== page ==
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Building comb in the roof!


#1

Hi Matt

I’d like some advice on the following:

The girls have decided to build comb in the roof space. I set up the top bar hive, and intended to leave the roof/lid off but we were having strong storms and there was a concern

some of the top bars would blow away in a strong wind, with or without comb built on them. Now the girls are building comb in the roof/lid, which as you can image creates a myriad of issues.

Would you recommend taking off the roof/lid, checking to see if that’s where the brood comb/queen are? If so, leaving things be for now and opening up the hive box by removing a few top bars? Would this make things worse?

We gave the hive package about 6 frames to work on initially while they were in the process of releasing their queen. By day 6, the queen was still in her cage, alive and being fed.

She’s a Russian and the colony bees are Italians.

If we can establish the queen is out, laying and has brood in the actual hive box, would you recommend removing the comb from the lid, salvaging it if possible, and then attaching to top bars to give the girls a bigger hint?

We don’t want to overly disturb the hive at this delicate stage – under two weeks since installation – but we don’t want the girls thinking the roof is where they should be building comb. Seems like managing this situation is going to require a lot of smoking, which I’m also reluctant to use.

Have you heard of anyone having this problem before?

Please advise. We have a break in the heat for the next few days and this is our window to spend time fixing this situation without creating human health concerns from heat stroke!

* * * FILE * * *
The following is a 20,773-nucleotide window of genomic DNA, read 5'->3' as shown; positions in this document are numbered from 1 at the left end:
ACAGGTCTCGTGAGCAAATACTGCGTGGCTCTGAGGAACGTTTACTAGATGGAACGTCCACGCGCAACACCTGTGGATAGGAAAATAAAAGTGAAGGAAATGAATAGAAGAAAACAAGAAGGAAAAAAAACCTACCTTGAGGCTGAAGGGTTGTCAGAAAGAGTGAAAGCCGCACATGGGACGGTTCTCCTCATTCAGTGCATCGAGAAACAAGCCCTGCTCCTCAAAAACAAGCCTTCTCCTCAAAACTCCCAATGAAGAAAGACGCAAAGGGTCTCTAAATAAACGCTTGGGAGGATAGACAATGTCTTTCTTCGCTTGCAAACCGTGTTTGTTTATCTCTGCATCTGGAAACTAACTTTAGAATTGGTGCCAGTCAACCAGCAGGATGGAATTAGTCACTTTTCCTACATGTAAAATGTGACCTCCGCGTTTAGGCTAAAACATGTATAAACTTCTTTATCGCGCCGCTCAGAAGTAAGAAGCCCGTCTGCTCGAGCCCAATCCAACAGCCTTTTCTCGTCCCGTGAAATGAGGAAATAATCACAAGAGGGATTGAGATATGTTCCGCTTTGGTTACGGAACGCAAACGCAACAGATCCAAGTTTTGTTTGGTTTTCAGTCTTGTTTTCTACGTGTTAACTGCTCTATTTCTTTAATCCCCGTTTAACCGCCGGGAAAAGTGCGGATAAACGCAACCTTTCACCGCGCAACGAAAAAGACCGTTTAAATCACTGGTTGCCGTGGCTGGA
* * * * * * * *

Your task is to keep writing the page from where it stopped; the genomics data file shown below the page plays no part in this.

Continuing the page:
Anaiis Salles

Philadelphia


#2

Anaiis,

Thanks for your message. My first question is this: How did they get access to the roof in order to build comb? Upon installing the bees, the bars should have been pushed together leaving no gaps between them, with follower boards/dividers on each side. There should be no way for the cluster to move up and build comb from the roof! The only time I’ve seen colonies move up and build in the roof is when the bars have gaps between them large enough for the bees to fit through.

If you can confirm that the queen is laying within the hive (not in the roof), then I would absolutely seal up whatever gap they had that let them into the roof, and remove the combs from the roof. I wouldn’t recommend attempting to attach the combs or salvage them within the hive, as this will inevitably lead to crooked/crossed combs.

If you find the queen or signs of the queen (eggs/brood) in the roof, then I would carefully detach each comb and brush/shake the bees into the hive itself. If necessary you could leave the combs at the far end – away from the combs within the hive – so that the bees can rob out any remaining nectar and move it up to their properly attached combs.

Please feel free to call at 503-770-0233 in case of emergency!

Best,

Matt